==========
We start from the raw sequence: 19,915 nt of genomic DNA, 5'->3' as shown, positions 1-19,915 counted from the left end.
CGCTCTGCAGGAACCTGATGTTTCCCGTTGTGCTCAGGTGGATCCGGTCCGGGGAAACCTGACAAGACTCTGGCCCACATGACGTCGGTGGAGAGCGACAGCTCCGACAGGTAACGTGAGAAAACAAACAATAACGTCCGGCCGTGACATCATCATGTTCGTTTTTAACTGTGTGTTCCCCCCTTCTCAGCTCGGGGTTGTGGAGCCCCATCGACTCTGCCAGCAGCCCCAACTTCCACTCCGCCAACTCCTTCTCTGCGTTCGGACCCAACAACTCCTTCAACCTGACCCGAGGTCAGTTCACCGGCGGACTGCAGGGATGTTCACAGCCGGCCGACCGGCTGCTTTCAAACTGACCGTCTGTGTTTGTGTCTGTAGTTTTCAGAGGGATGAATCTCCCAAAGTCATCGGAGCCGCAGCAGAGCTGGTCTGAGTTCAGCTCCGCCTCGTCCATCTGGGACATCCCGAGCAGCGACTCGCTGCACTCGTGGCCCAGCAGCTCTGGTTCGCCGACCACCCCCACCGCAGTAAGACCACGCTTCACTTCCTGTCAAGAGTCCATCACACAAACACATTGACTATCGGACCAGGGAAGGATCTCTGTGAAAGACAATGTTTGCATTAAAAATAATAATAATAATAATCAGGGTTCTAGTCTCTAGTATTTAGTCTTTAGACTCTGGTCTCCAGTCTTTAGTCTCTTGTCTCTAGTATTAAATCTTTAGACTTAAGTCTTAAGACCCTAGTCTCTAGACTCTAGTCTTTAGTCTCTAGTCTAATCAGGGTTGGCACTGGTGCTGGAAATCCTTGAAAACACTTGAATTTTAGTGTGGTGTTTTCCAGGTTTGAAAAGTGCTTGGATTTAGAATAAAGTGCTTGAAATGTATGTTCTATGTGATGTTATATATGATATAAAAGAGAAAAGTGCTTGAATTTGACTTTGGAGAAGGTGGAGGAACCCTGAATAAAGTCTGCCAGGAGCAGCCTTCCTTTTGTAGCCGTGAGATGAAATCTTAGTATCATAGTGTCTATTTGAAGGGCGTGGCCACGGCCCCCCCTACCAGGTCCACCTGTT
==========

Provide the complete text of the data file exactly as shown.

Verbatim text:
We start from the raw sequence: 19,915 nt of genomic DNA, 5'->3' as shown, positions 1-19,915 counted from the left end.
CGCTCTGCAGGAACCTGATGTTTCCCGTTGTGCTCAGGTGGATCCGGTCCGGGGAAACCTGACAAGACTCTGGCCCACATGACGTCGGTGGAGAGCGACAGCTCCGACAGGTAACGTGAGAAAACAAACAATAACGTCCGGCCGTGACATCATCATGTTCGTTTTTAACTGTGTGTTCCCCCCTTCTCAGCTCGGGGTTGTGGAGCCCCATCGACTCTGCCAGCAGCCCCAACTTCCACTCCGCCAACTCCTTCTCTGCGTTCGGACCCAACAACTCCTTCAACCTGACCCGAGGTCAGTTCACCGGCGGACTGCAGGGATGTTCACAGCCGGCCGACCGGCTGCTTTCAAACTGACCGTCTGTGTTTGTGTCTGTAGTTTTCAGAGGGATGAATCTCCCAAAGTCATCGGAGCCGCAGCAGAGCTGGTCTGAGTTCAGCTCCGCCTCGTCCATCTGGGACATCCCGAGCAGCGACTCGCTGCACTCGTGGCCCAGCAGCTCTGGTTCGCCGACCACCCCCACCGCAGTAAGACCACGCTTCACTTCCTGTCAAGAGTCCATCACACAAACACATTGACTATCGGACCAGGGAAGGATCTCTGTGAAAGACAATGTTTGCATTAAAAATAATAATAATAATAATCAGGGTTCTAGTCTCTAGTATTTAGTCTTTAGACTCTGGTCTCCAGTCTTTAGTCTCTTGTCTCTAGTATTAAATCTTTAGACTTAAGTCTTAAGACCCTAGTCTCTAGACTCTAGTCTTTAGTCTCTAGTCTAATCAGGGTTGGCACTGGTGCTGGAAATCCTTGAAAACACTTGAATTTTAGTGTGGTGTTTTCCAGGTTTGAAAAGTGCTTGGATTTAGAATAAAGTGCTTGAAATGTATGTTCTATGTGATGTTATATATGATATAAAAGAGAAAAGTGCTTGAATTTGACTTTGGAGAAGGTGGAGGAACCCTGAATAAAGTCTGCCAGGAGCAGCCTTCCTTTTGTAGCCGTGAGATGAAATCTTAGTATCATAGTGTCTATTTGAAGGGCGTGGCCACGGCCCCCCCTACCAGGTCCACCTGTT